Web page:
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Parent blog: An Aurora dad's first-day anxiety

For the first time, Marques Ivey missed his children’s first day of school. But a little sibling rivalry worked wonders as his kids tallied up new friends made at their brand-new school.

For Quezdon, 11, Anda, 9, and Kaiyan, 6, Aug. 9 came a little too early. Normally the start of school is exciting for my three, but not this year. They were a little nervous and apprehensive because they would be starting at a brand-new school for the first time in their young school careers. All three communicated in their own way the challenge of a new school.

Their new school is a P-20 school, the first of its kind for Aurora. We as parents chose this school because our children can be in the same school from preschool all the way through to seniors in high school, and beyond. All this in the same school.

We weighed the pros and cons of moving them and open-enrolling them into a new school. But the benefits were unmistakable.

As with most children, the nervousness revolved around the concern of meeting new friends. And I cannot help but feel helpless for them as I try to explain that simply being themselves will net them “a ton of friends.” What’s really funny is that they meet friends so effortlessly when they are out and about, and this summer was no different.

For example, my youngest, Kaiyan, is very attracted to sports. Whenever we go to a park and he sees kids his age or older playing a game, he goes right over, introduces himself and immediately begins to participate in whatever game it is. Same can be said for my middle child, Anda. She is a girly-girl with such an easygoing smile, and bursting personality, that others are attracted to her immediately.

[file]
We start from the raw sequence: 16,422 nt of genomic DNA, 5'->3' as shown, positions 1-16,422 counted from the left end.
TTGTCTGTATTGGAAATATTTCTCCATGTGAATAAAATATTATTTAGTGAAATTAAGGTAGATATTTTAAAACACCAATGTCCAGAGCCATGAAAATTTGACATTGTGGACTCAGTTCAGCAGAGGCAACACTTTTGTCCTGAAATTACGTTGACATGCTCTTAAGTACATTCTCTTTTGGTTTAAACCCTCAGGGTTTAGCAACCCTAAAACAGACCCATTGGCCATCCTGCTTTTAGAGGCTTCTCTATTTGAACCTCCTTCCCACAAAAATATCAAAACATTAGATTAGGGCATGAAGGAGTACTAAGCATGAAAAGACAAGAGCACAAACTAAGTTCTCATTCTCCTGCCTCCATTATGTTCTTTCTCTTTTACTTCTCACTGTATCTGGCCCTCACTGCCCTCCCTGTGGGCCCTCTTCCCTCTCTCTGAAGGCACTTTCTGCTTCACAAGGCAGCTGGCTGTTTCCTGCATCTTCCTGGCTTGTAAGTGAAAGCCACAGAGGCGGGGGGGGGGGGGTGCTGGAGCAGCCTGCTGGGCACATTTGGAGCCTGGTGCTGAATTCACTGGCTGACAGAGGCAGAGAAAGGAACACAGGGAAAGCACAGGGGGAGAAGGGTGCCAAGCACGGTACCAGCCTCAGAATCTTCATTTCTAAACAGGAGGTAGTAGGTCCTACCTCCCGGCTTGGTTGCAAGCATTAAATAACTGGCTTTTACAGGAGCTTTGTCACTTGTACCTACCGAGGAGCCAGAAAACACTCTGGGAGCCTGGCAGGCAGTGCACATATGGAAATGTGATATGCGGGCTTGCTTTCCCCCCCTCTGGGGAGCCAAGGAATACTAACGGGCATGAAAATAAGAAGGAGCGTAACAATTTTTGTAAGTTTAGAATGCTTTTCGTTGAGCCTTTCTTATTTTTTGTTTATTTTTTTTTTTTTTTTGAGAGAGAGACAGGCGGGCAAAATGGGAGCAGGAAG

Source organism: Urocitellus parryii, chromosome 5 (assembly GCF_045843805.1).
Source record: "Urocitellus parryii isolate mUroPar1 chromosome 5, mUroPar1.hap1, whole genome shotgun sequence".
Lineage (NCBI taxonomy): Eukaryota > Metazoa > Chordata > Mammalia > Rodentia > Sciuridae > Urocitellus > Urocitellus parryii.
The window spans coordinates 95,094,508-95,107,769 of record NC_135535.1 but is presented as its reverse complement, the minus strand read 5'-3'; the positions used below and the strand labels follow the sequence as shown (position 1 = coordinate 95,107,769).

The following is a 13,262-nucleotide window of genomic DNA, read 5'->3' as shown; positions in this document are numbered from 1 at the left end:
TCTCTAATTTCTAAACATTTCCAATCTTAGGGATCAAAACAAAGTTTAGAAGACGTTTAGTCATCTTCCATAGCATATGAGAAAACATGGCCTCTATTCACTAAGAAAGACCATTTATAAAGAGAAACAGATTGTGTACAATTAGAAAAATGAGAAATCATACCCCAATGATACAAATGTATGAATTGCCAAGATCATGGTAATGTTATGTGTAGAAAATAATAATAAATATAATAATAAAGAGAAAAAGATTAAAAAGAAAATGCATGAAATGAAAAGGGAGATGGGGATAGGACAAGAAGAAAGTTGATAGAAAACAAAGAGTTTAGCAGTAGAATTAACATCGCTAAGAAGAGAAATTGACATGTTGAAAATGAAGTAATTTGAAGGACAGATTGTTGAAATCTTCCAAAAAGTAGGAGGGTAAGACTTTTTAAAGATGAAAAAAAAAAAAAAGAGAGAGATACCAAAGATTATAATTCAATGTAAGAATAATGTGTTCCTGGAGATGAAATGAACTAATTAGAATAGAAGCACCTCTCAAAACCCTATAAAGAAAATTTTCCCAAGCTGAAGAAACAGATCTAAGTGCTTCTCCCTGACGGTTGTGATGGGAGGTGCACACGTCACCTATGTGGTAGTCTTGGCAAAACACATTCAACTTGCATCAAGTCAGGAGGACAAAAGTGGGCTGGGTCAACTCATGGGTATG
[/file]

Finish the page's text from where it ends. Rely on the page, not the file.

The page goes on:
My oldest is a little different. Q is a little shy, which one would think limits him to attracting new friends, but I find it quite the opposite. He teeters the line of jock, like his younger brother, and slightly bursting personality like his sister. I personally did not see any challenges or fears to gaining new friends. And knowing them, there was a competition to be had! But I also understand that I am the outsider looking in and I know that school in 2012 is different than it was in 19– for me.

My fear as their father is that they will not meet new friends and will come home crying and not want to go back. But as I explained to all three, this is their opportunity to make an impression on their peers and their teachers. Their opportunity to create new friendships and new bonds could potentially last a few decades.

I left for Washington, D.C., on Aug. 8 for an educational summit. This was the first day of school that I have ever missed. I have been there every morning for the first day of school for the past seven years, and little do they know, it broke my heart. Sure, mom was there. But I discovered that when dad is present, that layer of security and reassuring, “You’ll be good, and if you need me, I’m there,” always stopped the tears and nervousness.

Not this year.

I had to speak with them though my screen and microphone on my iPad. And, although thankful for the iPad, words through a screen do not deliver the same reassurance as being there. So I waited all day to hear from them how their first day of school went. As I expected, the competitive side showed its head, and in this case, I found it to be a wonderful thing.

My first question through the screen: How many friends did you make Quezdon?

“I made 3 or 4”

What about you Anda?

“I met 5 new friends!”

What about you Kaiyan?

“I made 7 new friends!”

Then the argument ensued as to who actually made the most friends.

For me, as I sat there listening and watching through that screen, there was a sense of relief; but yet, there was no doubt that they would be successful.

About our First Person series:

First Person is where Chalkbeat features personal essays by educators, students, parents, and others trying to improve public education. Read our submission guidelines here.

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